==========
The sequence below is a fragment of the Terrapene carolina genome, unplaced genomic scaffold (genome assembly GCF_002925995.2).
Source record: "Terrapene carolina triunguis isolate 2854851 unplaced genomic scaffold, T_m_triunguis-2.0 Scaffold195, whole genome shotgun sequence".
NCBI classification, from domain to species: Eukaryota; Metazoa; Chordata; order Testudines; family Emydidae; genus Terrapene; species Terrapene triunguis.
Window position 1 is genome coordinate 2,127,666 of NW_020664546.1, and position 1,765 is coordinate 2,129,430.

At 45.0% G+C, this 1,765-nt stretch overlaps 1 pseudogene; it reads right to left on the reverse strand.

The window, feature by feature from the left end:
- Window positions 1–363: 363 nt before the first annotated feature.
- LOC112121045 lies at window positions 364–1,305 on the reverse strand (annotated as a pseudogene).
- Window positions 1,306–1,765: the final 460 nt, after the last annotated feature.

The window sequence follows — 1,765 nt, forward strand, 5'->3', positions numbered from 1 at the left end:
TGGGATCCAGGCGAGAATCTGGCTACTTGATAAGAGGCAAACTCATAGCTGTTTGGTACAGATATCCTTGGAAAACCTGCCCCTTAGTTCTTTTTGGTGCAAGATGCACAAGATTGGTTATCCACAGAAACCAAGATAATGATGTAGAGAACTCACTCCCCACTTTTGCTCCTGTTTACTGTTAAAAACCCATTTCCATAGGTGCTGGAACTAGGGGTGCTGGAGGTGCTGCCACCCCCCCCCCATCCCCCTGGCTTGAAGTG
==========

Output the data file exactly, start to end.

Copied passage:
The sequence below is a fragment of the Terrapene carolina genome, unplaced genomic scaffold (genome assembly GCF_002925995.2).
Source record: "Terrapene carolina triunguis isolate 2854851 unplaced genomic scaffold, T_m_triunguis-2.0 Scaffold195, whole genome shotgun sequence".
NCBI classification, from domain to species: Eukaryota; Metazoa; Chordata; order Testudines; family Emydidae; genus Terrapene; species Terrapene triunguis.
Window position 1 is genome coordinate 2,127,666 of NW_020664546.1, and position 1,765 is coordinate 2,129,430.

At 45.0% G+C, this 1,765-nt stretch overlaps 1 pseudogene; it reads right to left on the reverse strand.

The window, feature by feature from the left end:
- Window positions 1–363: 363 nt before the first annotated feature.
- LOC112121045 lies at window positions 364–1,305 on the reverse strand (annotated as a pseudogene).
- Window positions 1,306–1,765: the final 460 nt, after the last annotated feature.

The window sequence follows — 1,765 nt, forward strand, 5'->3', positions numbered from 1 at the left end:
TGGGATCCAGGCGAGAATCTGGCTACTTGATAAGAGGCAAACTCATAGCTGTTTGGTACAGATATCCTTGGAAAACCTGCCCCTTAGTTCTTTTTGGTGCAAGATGCACAAGATTGGTTATCCACAGAAACCAAGATAATGATGTAGAGAACTCACTCCCCACTTTTGCTCCTGTTTACTGTTAAAAACCCATTTCCATAGGTGCTGGAACTAGGGGTGCTGGAGGTGCTGCCACCCCCCCCCCATCCCCCTGGCTTGAAGTG